In an article titled "The 5AT Project: The End of the Line" published in the April 2012 edition (No 399) of Steam Railway magazine (see separate news item), David Wardale announced that the 5AT project has been placed in abeyance for an indefinite period.The project's suspension has been brought about by the world’s financial problems and consequential difficulties in raising interest in such a technically difficult and financially challenging undertaking, particularly with regards the numerous hurdles that have to be crossed, and the expectation that its development costs would have to be written off before any return on capital would be forthcoming.
In any case, with the completion of the 5AT’s Fundamental Design Calculations (FDCs) and Feasibility Study, work on the project has advanced as far as it can practically go without the injection of substantial funding to establish a full-time engineering design team that is needed to take it further. As a consequence, activity on the 5AT Project reached a hiatus some time ago, since when members of the 5AT Group have been investigating alternative activities through which they can apply the knowledge and experience gained from their work on the 5AT.
The technology that underpins the 5AT design was developed by Chapelon beginning in the 1920s, and improved by Livio Dante Porta in the second half of the 20th century. It has been applied to several rebuilds, including two South African machines that were famously modified by David Wardale in the 1980s – Class 19D 2-8-4 No 2644 and Class 26 4-8-4 No 3450 “The Red Devil”. The step-by-step design process developed by Porta and used by Wardale in his South African work, has been systematically documented by him in the form of the FDCs for the 5AT which contain almost 7000 lines of calculation and 100 diagrams. The methodology that they present is specifically intended to be followed in the development of new designs, both for rebuild and new-build locomotives. This unique set of calculations is in the sole possession of the 5AT Group and it forms the foundation of the Group’s capabilities and its future plans.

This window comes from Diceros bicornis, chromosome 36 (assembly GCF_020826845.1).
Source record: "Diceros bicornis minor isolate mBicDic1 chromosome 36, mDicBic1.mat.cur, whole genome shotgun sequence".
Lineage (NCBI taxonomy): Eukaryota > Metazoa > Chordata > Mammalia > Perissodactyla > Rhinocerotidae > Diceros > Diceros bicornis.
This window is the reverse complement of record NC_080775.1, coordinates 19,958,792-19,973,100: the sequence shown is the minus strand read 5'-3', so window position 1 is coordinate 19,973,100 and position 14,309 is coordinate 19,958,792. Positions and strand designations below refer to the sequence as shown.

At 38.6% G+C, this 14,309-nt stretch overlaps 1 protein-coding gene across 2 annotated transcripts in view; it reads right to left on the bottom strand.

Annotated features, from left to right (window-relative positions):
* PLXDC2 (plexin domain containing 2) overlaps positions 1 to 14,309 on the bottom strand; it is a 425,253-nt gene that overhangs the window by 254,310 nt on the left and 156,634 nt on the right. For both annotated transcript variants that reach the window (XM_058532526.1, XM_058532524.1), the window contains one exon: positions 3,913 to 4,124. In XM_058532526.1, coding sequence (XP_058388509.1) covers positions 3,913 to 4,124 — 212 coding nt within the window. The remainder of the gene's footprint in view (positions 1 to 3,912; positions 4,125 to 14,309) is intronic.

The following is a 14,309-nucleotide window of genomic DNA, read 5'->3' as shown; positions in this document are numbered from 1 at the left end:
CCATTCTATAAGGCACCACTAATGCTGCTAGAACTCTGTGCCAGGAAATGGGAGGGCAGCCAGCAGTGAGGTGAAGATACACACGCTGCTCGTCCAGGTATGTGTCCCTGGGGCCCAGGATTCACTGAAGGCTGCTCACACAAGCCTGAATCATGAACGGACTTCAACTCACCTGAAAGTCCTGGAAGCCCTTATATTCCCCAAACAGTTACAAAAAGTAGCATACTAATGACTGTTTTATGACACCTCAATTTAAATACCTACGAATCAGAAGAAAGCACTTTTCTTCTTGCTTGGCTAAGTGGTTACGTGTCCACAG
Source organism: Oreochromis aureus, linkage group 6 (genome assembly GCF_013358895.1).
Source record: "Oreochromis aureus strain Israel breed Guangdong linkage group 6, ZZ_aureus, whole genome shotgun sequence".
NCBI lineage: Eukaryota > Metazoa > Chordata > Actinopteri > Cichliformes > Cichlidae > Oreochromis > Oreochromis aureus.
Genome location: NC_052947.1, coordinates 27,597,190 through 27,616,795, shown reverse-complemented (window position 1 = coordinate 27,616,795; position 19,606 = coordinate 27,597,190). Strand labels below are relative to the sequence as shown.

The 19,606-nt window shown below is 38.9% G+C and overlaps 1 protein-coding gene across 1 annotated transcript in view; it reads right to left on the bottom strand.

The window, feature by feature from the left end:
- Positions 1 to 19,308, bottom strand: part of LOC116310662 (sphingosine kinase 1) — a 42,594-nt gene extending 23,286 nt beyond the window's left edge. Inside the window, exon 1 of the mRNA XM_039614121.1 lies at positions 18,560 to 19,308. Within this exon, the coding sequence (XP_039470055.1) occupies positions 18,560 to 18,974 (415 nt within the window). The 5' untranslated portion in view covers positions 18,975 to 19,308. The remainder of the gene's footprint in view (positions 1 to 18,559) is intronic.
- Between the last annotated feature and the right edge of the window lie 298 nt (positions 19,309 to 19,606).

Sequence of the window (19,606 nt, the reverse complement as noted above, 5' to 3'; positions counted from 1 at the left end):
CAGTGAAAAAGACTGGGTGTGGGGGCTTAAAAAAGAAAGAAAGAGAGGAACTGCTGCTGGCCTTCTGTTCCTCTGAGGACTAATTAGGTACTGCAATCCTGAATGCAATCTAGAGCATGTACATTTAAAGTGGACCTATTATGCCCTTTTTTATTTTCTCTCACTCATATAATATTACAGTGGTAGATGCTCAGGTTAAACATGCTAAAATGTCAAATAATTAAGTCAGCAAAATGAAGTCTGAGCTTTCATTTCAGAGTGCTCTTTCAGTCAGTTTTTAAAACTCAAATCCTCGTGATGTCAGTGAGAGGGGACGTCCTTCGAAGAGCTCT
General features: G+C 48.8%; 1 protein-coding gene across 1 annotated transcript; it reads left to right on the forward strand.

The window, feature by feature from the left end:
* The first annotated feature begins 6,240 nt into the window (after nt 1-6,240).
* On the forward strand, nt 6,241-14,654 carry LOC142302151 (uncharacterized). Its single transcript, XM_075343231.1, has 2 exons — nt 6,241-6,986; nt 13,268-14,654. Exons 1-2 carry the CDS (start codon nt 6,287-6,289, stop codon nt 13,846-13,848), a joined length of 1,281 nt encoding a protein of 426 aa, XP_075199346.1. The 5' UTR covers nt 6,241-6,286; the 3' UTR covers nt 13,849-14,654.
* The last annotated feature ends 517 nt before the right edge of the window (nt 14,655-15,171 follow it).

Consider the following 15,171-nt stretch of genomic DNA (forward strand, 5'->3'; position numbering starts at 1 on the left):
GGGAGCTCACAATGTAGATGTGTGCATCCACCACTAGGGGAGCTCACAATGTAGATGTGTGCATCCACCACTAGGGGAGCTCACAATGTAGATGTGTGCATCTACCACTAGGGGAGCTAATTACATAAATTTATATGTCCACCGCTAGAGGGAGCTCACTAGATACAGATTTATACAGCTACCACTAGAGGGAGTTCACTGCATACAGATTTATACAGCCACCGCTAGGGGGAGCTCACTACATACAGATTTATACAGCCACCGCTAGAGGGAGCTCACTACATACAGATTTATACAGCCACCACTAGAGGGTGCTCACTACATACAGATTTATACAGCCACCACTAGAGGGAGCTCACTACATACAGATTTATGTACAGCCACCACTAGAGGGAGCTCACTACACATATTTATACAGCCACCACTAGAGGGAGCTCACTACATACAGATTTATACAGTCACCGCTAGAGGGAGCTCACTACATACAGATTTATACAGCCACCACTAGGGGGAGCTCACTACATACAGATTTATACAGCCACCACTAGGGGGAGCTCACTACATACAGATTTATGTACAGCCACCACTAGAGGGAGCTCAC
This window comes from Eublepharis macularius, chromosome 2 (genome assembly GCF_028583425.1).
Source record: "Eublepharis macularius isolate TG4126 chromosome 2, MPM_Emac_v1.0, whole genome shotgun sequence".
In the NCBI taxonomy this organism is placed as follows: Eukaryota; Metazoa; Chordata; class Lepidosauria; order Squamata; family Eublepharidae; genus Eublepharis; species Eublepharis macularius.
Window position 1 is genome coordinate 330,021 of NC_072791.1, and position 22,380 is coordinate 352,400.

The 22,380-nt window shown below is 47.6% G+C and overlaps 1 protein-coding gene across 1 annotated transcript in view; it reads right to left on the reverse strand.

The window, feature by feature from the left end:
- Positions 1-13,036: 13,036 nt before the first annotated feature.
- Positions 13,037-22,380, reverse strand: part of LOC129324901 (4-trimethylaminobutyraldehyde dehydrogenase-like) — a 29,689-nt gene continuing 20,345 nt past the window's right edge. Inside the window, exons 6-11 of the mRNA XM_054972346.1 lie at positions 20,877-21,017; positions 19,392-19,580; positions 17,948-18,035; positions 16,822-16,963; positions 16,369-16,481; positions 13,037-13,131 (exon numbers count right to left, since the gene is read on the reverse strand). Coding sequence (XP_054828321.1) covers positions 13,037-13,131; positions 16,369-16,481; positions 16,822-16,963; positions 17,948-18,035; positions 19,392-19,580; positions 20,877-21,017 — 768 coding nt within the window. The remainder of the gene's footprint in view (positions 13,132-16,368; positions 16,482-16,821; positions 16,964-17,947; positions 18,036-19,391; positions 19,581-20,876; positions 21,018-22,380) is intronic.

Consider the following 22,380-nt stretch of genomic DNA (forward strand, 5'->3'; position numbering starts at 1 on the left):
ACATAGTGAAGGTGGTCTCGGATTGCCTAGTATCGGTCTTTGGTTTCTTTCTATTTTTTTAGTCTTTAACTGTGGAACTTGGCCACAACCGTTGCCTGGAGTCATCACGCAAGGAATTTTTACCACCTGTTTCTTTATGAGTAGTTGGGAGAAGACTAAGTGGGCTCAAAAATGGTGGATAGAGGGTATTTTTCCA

One of the Group’s first intentions is to conduct a nation-wide survey of steam locomotive owners and operators in order to ascertain their views as to current and future locomotive needs for both main line and heritage line operations. The information thus gathered will enable the Group to develop its future strategies aimed at meeting the needs and expectations of the survey participants.
Further information on the survey and Group’s future plans will be announced on this website as it becomes available.
Note: A PDF version of Wardale's Steam Railway article can be downloaded by clicking here.
Post-script: As noted on the Home page of this website, the 5AT team has reformed into the Advanced Steam Traction Trust whose website may be found at www.advanced-steam.org.